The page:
• The need for vision is emphasised in the Discussion Paper. You may wish to turn your mind to the timeframe over which that vision should extend. The timeframes we are dealing with here can extend out to decades (eg 50-100 years). By comparison, the decision to close the upper catchment in late 19th century had a ‘visionary’, century-plus impact. Given this context, the vision will need to be ambitious. This type of long-term thinking is important to actual achievement of good outcomes but also in establishing models for river governance elsewhere.
  • The timeframe for a Yarra Strategic Plan is proposed as 10-15 years. We suggest that both medium- (eg 5 year) and long-term (eg 20 year+) planning is required. Greater detail on timeframes would be a useful point for submitters to consider.
  • The direction of reform could more expressly be identified as landscape-scale governance, in unique and challenging circumstances – that is, an urban river and catchment
  • An important point on the effectiveness of any Yarra Strategic Plan will be the legal status of that instrument. Currently, there is some ambiguity in the Discussion Paper about the status of that Plan – in particular, whether it will merely guide decision-makers, such as council planners, or provide a legally binding framework with which government and public agencies have to comply. The former approach seems to be suggested at section 5.2, the latter at section 5.3. We strongly believe the plan should be a legally binding document in order to provide consistent and clear obligations on councils and government agencies.
  • Further details and ideas around public participation in decision-making and governance would be a valuable point of feedback. The MAC proposes a standing ‘community forum’. Suggestions around its particular roles, membership, and how it might operate would be useful contributions. EJA/YRKA have proposed a ‘Yarra River Panel’ as a key means for public participation. There is further detail of this proposal in our report The Future of the Yarra River.
  • The MAC proposes options for governing and for ‘service delivery’ bodies under the Act (see Table 10). It is important to provide feedback on these issues. [NR1] Our preference is for new bodies (institutions) within the Yarra River’s governing framework, although it would be essential for these to have close working relationships with existing bodies such as Melbourne Water, Councils and public agencies.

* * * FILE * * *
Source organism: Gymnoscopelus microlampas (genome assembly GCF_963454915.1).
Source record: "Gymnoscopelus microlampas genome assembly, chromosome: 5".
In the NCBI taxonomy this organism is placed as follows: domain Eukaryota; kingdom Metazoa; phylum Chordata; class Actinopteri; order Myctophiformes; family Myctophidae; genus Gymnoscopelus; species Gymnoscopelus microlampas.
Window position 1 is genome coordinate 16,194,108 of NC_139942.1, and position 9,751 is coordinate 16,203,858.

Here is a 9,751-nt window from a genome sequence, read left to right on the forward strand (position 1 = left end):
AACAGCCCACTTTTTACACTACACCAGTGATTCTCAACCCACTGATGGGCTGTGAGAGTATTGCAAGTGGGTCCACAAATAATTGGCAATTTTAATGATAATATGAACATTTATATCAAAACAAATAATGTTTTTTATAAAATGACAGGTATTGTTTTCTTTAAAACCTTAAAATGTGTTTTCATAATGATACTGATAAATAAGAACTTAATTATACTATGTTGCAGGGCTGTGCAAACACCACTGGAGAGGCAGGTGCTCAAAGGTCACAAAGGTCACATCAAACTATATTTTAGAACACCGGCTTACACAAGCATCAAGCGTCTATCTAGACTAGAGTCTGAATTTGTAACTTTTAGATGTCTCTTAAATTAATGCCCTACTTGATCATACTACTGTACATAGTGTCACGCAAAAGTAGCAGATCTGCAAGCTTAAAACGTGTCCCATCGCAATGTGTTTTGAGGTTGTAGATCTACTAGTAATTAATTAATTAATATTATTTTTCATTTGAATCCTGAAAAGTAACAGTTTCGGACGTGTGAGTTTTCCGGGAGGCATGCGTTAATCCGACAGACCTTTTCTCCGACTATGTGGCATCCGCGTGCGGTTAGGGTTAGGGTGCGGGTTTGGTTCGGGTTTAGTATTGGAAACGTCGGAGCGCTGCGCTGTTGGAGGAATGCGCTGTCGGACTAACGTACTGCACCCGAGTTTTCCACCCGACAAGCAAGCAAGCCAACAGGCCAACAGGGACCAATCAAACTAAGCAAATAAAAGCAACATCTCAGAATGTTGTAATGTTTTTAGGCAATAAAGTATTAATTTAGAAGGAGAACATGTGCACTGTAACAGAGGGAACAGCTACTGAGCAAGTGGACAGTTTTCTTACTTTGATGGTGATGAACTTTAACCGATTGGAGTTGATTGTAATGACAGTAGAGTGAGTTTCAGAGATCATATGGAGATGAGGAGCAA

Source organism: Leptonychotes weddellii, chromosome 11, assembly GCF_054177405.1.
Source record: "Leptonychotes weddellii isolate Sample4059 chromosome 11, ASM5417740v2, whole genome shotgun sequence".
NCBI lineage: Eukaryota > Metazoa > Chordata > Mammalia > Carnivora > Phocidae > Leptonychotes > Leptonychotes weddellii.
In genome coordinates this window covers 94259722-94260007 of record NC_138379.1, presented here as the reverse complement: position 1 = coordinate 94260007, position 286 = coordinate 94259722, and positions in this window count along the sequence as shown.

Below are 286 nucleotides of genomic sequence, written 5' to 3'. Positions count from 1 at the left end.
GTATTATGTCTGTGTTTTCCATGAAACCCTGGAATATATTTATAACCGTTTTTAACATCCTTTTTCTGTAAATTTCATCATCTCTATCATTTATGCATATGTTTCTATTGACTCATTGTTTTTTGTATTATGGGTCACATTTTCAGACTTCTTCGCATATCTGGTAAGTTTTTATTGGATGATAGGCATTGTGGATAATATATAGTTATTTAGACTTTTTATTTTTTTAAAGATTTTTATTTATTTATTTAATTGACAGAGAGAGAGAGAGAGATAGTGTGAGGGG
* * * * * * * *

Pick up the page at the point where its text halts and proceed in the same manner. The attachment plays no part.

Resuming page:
• While we strongly agree with the need for ‘vision’ for the Yarra River and its incorporation into the legislative framework, feedback and greater detail on the content of that ‘vision’ would be useful. In our view, ‘vision’ likely would be invested in number of instruments under the Act, including the objects of the Act, long-term targets, and more specific elements in a ‘strategic plan’ or similar instrument. In this way, ‘vision’ can be translated into different scales and different levels of detail.
  • The MAC states that options for a Yarra Strategic Plan should, among other things, be evaluated in the ‘context of its tributary requirements, whole-of-catchment management and effects on Port Phillip Bay’ (Table 9, p 50). Acknowledgement of the role of tributaries, the catchment and Bay in river management is important but clarification will be needed on how a Yarra River Protection Act will protect tributaries and apply to them.  For example, management of the tributaries could be considered in the Yarra Strategic Plan, or there may be other ways of including the tributaries in planning and management. Which tributaries of to be included in the legislative framework would also be an important point to resolve.
  • How Aboriginal perspectives are to be included in the legislative framework is not resolved in the Discussion Paper. Aboriginal perspective might be included, for example, through requirements to act consistently with and protect Wurundjeri uses and values or develop ‘Country Plan’ as part of planning processes. Your views on how Aboriginal interests and perspectives can be best incorporated into the legislation would be useful.
  • We suggest that the focus of this legislative exercise should not just be ‘protection’ or ‘enhancement’, but restoration of ecological functions and maximisation of human benefits in a manner consistent with restorative processes.
  • Restoration works and actions require funding and revenues. The operation of the Act, such as the preparation and implementation of plans, also requires funding. The sources of funding and the management of investment needed to achieve the ambitions of a Yarra River Protection Act are crucial considerations and we suggest you turn your minds to this question in feedback to the MAC.
  • The challenge of stormwater management and urban runoff is recognised as the main pollution control issue for the Yarra River now, rather than ‘point source’ pollution, such as factories (Table 6, p 37). Do you think this is the case? How do you think we can best tackle either source of pollution through this legislation? And how can we best drive innovation in terms of pollution control, whether through regulation, technology, behavioural change, or urban or landscape design?
  • The highly modified character of the Yarra River includes flows that depart significantly from natural flows. Environmental flows are noted in the Discussion Paper (eg Table 6, p 35). Long-term outcomes for the Yarra will depend greatly on the management of river flows for river health outcomes and public benefits. What are the main issues in relation to flows in the Yarra and how should they be tackled?

This list of considerations is not intended to be exhaustive. We urge everyone thinking of making a submission to read the Discussion Paper closely and to put in a submission.

%d bloggers like this: